This article originally appeared on my blog as a guest post by John Gower
The need to express oneself is something that goes back to our primitive ancestors in the dark cave paintings in places like Lascaux, France. Art is the telling of stories and the practice of painting is one of the primitive expressions of it. The benefits of engaging in a simple painting class can bring unrealized benefits to every aspect of your life no matter what age you are when you pick up a brush. Whether through meticulous, careful study or letting the brush guide itself without any path in particular, the art of painting can be a worthwhile hobby.
Painting is one of the most liberating modes of expression because it allows one to interact with our primal selves, which is to say, our essential selves. Anyone can pick up a paintbrush, dab a bit of color on its tip and create meaning. The possibilities are infinite. Each individual can create based on his or her own filters of what the assignment dictates. One can learn a great deal from the playful simplicity of painting.
Often, people have reservations of taking an art class because they have a certain idea of what art is. In reality, art is any kind of expression and falls in between a wide range of immediate, spontaneous feeling to carefully premeditated concepts. There is no judgment in the simple pleasure of painting in the moment. It’s kind of like weather. Weather just happens. One does not have to re-create Michelangelo’s Sistine Chapel in order to reap the benefits of painting.
The first time I took a beginning painting class, I was apprehensive, thinking that I was in over my head and nothing I could possibly produce would be worthy of observation. Bravely walking through the door, I decided it would be best to leave my judgment or any preconceived ideas of what I thought of myself at the door. I noticed others around me appeared to be more prepared, or that was my impression. Impressions are deceiving and like everything else in life, self-doubt can always sneak in there when we least expect it and that the reality is there is nothing to fear.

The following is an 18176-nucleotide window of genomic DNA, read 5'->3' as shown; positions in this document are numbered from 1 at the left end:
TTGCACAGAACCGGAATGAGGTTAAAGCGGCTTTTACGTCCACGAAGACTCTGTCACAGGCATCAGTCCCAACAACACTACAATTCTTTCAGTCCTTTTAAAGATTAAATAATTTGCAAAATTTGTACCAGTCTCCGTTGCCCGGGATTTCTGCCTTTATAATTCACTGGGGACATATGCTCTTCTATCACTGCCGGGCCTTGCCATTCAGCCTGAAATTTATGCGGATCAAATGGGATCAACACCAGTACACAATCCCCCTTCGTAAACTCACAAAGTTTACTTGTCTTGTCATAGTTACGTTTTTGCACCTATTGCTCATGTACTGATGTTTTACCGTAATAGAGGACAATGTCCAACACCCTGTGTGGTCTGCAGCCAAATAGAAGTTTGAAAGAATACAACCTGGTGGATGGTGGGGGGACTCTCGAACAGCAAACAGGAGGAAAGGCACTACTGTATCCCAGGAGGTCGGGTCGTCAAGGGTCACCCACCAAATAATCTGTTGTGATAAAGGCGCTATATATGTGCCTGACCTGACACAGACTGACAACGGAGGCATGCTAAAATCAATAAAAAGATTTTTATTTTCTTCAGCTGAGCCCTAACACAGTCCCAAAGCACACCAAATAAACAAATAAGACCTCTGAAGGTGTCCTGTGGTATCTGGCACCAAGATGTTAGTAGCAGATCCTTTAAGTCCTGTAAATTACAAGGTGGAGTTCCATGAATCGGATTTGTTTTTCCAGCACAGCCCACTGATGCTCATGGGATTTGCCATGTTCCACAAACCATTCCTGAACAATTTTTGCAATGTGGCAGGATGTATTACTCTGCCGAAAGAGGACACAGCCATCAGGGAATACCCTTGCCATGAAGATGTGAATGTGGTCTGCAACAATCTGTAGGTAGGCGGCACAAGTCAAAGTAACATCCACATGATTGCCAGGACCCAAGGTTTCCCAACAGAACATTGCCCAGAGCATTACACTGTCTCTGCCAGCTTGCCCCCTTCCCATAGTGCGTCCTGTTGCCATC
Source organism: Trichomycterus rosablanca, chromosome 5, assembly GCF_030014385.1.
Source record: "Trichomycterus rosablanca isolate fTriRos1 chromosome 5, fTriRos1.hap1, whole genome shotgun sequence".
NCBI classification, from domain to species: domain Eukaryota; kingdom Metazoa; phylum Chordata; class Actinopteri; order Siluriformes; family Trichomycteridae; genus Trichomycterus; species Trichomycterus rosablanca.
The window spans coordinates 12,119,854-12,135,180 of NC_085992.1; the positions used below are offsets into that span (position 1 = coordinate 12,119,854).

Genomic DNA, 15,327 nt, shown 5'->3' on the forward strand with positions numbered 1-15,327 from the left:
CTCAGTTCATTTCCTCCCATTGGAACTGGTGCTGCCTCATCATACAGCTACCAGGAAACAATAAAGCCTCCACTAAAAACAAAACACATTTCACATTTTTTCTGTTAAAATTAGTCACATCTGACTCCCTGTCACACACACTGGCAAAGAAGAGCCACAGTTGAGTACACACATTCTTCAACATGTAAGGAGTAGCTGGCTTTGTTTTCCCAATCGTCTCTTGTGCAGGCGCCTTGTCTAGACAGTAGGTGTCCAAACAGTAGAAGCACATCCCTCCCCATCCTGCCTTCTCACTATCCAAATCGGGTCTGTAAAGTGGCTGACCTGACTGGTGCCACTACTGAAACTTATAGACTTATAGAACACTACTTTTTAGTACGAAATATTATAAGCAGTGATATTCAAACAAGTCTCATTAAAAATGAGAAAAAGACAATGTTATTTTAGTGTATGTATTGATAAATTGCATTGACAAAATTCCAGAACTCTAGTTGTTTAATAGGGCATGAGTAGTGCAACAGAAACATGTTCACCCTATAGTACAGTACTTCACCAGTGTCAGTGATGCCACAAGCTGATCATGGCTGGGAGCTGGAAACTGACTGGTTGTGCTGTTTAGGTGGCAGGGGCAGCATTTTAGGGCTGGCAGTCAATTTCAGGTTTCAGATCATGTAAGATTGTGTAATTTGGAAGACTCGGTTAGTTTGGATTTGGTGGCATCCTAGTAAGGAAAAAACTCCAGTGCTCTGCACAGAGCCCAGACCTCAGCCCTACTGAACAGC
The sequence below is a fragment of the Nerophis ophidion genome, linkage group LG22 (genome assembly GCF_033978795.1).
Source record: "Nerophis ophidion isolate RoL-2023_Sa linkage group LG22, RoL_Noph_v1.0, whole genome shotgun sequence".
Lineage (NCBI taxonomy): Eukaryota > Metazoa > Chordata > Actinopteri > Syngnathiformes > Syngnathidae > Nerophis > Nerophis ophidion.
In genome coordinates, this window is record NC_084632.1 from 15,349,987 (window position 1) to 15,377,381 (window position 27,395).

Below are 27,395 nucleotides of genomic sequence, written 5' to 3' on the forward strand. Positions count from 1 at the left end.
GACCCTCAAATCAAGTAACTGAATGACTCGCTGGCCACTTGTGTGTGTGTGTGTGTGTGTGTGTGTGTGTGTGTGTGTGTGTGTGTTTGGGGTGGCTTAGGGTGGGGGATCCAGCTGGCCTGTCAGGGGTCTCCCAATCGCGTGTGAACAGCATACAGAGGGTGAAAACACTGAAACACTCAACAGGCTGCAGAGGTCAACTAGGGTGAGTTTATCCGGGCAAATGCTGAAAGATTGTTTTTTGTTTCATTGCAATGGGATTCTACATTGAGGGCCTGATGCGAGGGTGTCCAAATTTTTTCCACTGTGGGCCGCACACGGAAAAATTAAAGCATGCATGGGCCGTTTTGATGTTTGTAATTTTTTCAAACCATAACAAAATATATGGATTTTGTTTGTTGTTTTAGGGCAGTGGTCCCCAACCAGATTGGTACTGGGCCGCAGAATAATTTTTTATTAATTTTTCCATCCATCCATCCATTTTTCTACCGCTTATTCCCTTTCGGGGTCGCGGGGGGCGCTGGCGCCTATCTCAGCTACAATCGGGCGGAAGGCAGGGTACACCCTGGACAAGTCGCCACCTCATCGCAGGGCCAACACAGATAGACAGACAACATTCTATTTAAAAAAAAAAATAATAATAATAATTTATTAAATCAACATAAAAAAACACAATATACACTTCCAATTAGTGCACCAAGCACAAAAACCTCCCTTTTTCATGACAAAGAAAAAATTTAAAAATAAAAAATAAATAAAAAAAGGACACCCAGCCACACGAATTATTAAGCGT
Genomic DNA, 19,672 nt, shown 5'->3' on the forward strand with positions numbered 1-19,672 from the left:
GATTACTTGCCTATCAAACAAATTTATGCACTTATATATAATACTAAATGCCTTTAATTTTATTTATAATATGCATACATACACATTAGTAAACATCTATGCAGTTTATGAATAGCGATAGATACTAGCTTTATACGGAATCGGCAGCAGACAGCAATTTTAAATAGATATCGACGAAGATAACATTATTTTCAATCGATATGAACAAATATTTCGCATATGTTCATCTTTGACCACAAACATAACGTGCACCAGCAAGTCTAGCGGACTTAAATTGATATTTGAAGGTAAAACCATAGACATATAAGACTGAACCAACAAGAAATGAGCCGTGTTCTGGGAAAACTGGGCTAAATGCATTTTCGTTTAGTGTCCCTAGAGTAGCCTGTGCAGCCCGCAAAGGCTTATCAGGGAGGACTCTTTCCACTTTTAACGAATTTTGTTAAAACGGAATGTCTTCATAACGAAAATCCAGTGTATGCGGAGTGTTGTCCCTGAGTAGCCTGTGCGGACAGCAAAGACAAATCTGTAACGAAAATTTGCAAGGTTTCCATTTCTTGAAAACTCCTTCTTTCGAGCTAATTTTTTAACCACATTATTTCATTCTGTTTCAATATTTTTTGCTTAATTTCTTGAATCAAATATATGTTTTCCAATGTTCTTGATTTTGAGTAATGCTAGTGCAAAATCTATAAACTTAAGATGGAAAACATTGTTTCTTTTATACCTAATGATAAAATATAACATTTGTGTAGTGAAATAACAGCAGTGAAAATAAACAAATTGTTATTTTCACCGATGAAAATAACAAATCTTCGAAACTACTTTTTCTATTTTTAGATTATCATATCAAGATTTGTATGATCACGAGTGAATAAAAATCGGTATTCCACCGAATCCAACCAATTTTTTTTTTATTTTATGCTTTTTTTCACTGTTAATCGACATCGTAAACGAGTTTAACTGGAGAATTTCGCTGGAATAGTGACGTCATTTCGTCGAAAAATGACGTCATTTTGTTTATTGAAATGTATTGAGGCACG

As we began our first project, I kept trying to quiet the negative voices inside my head. I looked at my blank canvas and the instructor told us to pick a color and let the paint soak through the bristles of the brush. We were set up in a circle so that none of us could compare ourselves with the others. I felt like an infant learning how to walk on wobbly feet, but I made a stroke at a diagonal watching intently as my brush left the trail and slowly I fell into a strange quiet melody of motion, listening to the instructions and something profound happened. I was painting strokes with colors, dabs, splotches and making shapes, twirling the brush in the manner the instructor described.
After we had our initial lesson, the instructor had us go around as a group to every painting to see what our fellow classmates had accomplished. I was amazed to see how different and interesting each piece was. Before I knew it, 3 hours passed and I was so intent in what I was doing that I fell out of myself and somehow connected at the same time. It was the most focused I’d ever felt in my life. I couldn’t remember the last time I’d ever felt this way.
After class, I was transformed as if I had taken a breath of pure oxygen and I walked on a cloud back to my car. Whether you take a painting class for pleasure or serious study, you will gain a sense of accomplishment, learn how to focus and open up pathways of creativity that will touch all areas of your life.
John Gower is a writer for NerdWallet, a site dedicated to helping consumers with retirement savings.